Comparative Methods: Benchmarks in the experiments include conventional Phase Correlation[16], deep learning based QATM[3], DAM[14], Relative Pose Regression(RPR), and Dense Search(DS). Phase Correlation is the baseline for registering two homogeneous images and the pipeline of which is also partly adopted in our approach. We select it as a benchmark for evaluating the performance of our approach in matching homogeneous images. QATM is a representative work in image matching applying deep learning to learn features for matching and NMS for matching selection. It could handles translation displacement with high accuracy and therefore we select it as the benchmark for evaluating translation estimations in heterogeneous images. Unfortunately, the author of QATM only provided a pretrained model without a training script so that we could only evaluate its performance with the provided model. DAM trains and learns affine transformations including translation, rotation and scale changes, and therefore we trained DAM on the same dataset and compare our method with it on the four aspects. Relative Pose Regression(RPR) is adopted by multiple methods[6, 5] in pose regression by outputting desired classes of estimation through several fully-connected layers without an analytical solutions. Finally, Dense Search(DS) is the methodology adopted by [2] whcih violently rotates images to some discrete angles to estimate the relative shifts. We trained DS in a smaller rotation range [0,15] due to its discrete property and time consumption. It is selected as a benchmark to demonstrate the advantage of estimation continuity and swiftness of our approach.

3.1 Simulation Dataset

In order to verify the feasibility of our approach under several different situations and the generalization capability of the fully differentiable methodology, we conduct various of experiments on the simulation dataset. The experiments on a pair of homogeneous images is conducted to verify the equivalence to the conventional phase correlation when dealing with images of same styles. Moreover, with experiments on a pair of heterogeneous images conducted, we show the unique capability of our approach with estimating the 4-DoF pose of two images with drastic style changes. Finally, we introduce dynamic obstacles to the heterogeneous image pairs to demonstrate the robustness of our approach for being insensitive to dynamic obstacles.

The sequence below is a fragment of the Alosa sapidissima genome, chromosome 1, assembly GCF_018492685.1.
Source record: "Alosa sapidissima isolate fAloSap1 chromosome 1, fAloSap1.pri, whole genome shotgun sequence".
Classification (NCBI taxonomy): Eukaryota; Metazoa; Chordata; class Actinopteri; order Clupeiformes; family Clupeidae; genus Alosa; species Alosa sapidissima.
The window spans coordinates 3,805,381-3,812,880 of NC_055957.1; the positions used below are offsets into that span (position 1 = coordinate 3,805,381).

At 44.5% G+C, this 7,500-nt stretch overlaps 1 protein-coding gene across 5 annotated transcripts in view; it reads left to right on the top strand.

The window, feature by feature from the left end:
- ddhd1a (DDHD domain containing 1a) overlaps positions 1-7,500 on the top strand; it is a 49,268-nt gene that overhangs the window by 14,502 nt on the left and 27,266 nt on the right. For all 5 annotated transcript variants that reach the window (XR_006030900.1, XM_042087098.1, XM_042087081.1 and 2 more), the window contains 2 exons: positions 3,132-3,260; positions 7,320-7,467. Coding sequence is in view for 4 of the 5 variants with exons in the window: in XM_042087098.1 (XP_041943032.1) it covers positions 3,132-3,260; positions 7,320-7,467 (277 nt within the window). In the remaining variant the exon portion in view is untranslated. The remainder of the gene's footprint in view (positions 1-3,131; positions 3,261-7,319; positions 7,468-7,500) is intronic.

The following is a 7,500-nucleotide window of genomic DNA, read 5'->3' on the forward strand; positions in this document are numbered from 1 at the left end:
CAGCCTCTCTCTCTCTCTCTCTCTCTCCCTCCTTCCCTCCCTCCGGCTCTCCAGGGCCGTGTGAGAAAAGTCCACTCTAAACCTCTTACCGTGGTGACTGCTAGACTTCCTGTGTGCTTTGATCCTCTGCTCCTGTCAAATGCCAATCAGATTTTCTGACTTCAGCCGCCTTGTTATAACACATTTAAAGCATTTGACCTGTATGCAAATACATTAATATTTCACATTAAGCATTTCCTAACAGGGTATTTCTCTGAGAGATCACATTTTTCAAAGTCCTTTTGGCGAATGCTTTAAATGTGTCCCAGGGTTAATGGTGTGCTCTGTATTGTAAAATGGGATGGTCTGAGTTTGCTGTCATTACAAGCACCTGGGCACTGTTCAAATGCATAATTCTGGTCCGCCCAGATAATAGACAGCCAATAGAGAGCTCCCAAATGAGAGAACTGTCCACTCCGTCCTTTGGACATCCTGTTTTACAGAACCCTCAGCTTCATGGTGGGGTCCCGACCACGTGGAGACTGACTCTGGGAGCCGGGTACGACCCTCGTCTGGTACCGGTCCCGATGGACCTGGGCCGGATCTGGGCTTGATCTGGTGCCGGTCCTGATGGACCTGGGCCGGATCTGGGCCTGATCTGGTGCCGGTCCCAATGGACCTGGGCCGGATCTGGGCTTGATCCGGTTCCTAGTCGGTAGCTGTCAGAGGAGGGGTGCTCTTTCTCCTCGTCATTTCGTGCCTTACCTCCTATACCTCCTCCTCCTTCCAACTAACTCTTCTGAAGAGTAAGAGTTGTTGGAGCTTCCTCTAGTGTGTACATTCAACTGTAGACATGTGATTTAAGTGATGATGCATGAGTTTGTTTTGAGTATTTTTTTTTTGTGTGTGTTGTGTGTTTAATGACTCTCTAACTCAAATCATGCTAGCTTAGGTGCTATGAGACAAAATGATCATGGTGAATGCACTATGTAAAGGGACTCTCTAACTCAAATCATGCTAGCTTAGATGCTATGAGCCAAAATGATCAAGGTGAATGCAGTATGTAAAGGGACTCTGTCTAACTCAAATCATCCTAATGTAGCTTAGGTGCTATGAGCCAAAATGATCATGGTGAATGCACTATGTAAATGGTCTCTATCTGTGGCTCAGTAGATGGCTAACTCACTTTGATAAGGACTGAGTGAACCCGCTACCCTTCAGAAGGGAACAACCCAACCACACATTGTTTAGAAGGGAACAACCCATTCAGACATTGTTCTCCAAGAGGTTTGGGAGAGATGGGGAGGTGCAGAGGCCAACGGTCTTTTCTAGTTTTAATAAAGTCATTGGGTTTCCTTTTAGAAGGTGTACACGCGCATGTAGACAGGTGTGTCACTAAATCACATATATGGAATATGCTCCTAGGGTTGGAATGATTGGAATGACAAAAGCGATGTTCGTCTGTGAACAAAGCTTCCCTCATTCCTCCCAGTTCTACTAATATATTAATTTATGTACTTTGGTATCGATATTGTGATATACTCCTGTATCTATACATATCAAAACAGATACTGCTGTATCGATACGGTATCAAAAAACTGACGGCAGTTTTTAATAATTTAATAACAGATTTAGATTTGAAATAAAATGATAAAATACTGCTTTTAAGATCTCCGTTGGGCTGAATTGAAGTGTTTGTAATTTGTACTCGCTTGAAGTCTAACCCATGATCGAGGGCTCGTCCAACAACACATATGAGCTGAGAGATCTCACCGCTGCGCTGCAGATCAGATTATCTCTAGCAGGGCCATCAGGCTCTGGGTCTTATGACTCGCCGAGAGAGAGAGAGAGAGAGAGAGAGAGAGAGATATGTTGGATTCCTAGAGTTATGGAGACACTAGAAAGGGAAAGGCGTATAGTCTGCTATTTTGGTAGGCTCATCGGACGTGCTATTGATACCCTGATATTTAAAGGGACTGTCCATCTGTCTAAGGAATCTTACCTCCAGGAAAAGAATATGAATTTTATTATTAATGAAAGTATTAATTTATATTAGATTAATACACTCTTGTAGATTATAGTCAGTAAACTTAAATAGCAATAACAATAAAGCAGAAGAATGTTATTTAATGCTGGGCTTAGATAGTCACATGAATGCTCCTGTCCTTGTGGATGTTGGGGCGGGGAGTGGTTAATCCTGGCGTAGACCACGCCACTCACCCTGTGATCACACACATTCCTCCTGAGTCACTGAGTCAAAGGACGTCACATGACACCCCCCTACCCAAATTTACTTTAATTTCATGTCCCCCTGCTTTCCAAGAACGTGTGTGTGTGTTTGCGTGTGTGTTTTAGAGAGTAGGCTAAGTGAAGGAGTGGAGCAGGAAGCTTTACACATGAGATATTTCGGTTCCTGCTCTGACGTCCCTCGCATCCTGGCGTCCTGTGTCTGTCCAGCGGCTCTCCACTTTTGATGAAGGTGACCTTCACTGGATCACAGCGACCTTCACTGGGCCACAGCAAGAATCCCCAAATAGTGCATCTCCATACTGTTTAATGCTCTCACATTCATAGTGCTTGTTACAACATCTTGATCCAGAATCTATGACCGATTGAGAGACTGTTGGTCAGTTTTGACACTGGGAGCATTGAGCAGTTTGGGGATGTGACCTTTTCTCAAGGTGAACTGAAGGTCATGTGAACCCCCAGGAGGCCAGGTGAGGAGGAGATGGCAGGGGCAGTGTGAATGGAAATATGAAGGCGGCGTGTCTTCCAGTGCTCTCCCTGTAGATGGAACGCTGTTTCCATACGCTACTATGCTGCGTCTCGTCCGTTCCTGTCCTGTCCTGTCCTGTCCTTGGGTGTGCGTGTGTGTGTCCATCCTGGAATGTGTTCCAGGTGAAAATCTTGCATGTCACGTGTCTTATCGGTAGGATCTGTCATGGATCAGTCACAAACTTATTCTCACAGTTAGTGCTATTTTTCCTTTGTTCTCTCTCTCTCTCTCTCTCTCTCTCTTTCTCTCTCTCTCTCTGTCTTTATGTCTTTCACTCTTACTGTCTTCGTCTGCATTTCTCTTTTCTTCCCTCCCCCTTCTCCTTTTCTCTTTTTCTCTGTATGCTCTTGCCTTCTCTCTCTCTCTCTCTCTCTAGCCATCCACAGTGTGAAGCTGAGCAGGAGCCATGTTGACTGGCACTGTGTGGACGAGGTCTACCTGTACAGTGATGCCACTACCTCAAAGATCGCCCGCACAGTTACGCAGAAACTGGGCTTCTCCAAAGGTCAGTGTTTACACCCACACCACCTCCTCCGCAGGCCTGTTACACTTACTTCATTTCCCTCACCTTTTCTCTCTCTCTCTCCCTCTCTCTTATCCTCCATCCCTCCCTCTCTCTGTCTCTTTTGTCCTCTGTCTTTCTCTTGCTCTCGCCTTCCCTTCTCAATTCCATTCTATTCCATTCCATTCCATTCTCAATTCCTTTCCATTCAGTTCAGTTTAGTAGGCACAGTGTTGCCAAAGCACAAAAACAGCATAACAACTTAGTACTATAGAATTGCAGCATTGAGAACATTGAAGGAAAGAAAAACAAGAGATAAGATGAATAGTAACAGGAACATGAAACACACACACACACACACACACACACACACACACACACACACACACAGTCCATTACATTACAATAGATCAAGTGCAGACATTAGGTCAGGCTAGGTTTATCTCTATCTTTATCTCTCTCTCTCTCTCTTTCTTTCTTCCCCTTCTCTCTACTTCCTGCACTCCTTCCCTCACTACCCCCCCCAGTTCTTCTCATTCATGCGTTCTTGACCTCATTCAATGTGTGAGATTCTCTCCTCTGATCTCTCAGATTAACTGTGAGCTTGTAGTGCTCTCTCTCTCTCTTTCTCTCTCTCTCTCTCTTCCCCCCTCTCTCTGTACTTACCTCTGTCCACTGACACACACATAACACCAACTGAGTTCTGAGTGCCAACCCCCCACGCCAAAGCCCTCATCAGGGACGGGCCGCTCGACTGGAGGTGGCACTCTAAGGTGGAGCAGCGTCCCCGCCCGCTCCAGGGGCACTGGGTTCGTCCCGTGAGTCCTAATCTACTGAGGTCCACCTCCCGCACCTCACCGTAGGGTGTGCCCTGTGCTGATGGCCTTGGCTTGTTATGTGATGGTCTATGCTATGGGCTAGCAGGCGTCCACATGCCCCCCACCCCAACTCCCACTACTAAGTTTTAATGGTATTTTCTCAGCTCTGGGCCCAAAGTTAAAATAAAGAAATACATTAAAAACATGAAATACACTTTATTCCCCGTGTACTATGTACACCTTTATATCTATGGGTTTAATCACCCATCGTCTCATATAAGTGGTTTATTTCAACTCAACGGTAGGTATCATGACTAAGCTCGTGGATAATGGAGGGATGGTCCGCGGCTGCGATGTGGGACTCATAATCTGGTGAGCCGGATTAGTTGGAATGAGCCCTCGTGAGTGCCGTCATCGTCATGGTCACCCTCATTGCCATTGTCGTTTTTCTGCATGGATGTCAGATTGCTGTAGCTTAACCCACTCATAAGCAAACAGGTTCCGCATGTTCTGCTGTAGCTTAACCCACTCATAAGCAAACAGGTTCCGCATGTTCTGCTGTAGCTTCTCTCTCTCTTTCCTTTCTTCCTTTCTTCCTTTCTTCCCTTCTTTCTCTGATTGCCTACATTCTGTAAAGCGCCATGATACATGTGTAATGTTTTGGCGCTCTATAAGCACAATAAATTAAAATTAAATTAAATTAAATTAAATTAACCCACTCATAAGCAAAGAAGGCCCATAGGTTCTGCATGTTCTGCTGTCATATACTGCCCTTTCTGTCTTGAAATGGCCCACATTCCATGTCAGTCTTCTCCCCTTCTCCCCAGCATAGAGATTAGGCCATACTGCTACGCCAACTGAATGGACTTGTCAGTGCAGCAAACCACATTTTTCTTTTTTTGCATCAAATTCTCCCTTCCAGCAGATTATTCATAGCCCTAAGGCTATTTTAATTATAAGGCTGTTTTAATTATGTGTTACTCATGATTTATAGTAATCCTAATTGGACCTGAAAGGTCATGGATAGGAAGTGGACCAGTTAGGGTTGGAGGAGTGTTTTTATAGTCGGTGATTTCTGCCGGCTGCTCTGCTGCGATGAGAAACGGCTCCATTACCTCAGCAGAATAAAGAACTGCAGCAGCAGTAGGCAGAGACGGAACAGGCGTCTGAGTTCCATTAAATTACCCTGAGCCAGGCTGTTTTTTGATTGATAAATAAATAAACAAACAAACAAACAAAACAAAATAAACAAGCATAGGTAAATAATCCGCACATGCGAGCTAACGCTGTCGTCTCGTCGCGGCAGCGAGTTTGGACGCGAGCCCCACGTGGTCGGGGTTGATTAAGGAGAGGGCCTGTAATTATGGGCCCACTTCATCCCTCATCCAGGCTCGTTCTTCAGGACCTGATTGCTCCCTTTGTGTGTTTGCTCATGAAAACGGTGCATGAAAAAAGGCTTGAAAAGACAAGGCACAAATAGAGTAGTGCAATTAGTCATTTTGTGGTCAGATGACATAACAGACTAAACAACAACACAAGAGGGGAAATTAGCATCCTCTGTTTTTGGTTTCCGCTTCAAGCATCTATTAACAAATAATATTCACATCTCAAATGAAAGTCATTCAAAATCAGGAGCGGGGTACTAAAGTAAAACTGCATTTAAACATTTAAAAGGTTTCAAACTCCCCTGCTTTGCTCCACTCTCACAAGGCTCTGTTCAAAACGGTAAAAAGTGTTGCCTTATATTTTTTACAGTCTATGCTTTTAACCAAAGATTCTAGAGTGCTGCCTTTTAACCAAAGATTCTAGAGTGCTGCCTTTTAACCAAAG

Benchmarks Exp. Runtime(ms)
Image
Registration
1 0.6635 99.2 0.9231 99.5 0.0663 99.7 0.0710 98.9 141.4
2 1774.1592 52.3 3233.8133 33.2 145.8561 72.3 0.1992 97.6 138.8
3 2319.5537 49.2 2945.3017 42.6 121.5026 67.9 0.1218 96.7 137.0
QATM 1 15.4820 95.4 8.9192 96.3 108.3
2 2999.3710 31.4 4286.4810 26.4 108.9
3 3651.4691 25.6 4901.7201 21.5 109.1
DAM 1 53.7597 90.6 28.6825 95.9 19.2243 81.7 0.1452 90.5 111.7
2 2.5816 98.4 4.6234 97.9 28.9341 80.8 0.1432 90.9 114.2
3 46.1165 71.3 89.6835 68.2 36.5608 77.8 0.3625 87.3 110.4
RPR 1 8.6754 96.9 2.2201 97.3 16.2723 90.2 0.0805 95.2 64.1
2 22.3634 39.9 32.8334 41.2 97.8517 78.3 0.1367 96.7 64.7
3 14.6842 51.1 11.1322 56.8 101.3329 76.8 0.1846 96.1 63.5
DS 1 7.4092 85.1 11.1108 79.3 26.2656 33.4 304.5
2 5.4970 86.6 7.3333 86.5 31.3891 23.9 301.3
3 6.2850 83.9 7.8176 79.6 25.6643 27.1 301.4
DPCN 1 0.1031 100 0.2162 100 0.0528 100 0.0522 100 71.9
(Ours) 2 0.0073 100 0.0172 100 0.0397 100 0.0642 100 72.1
3 0.0761 100 0.4671 100 0.0913 100 0.0013 100 72.1

Note: , and is conducted on “Homogeneous”, “Heterogeneous”, and “Dynamic Obstacles” sets respectively. Red is the best performance and blue is the secondary.

Table 1: Results of simulation dataset. We choose the threshold error of for translation, for rotation and for scale. More thresholds are elaborated in Appendix C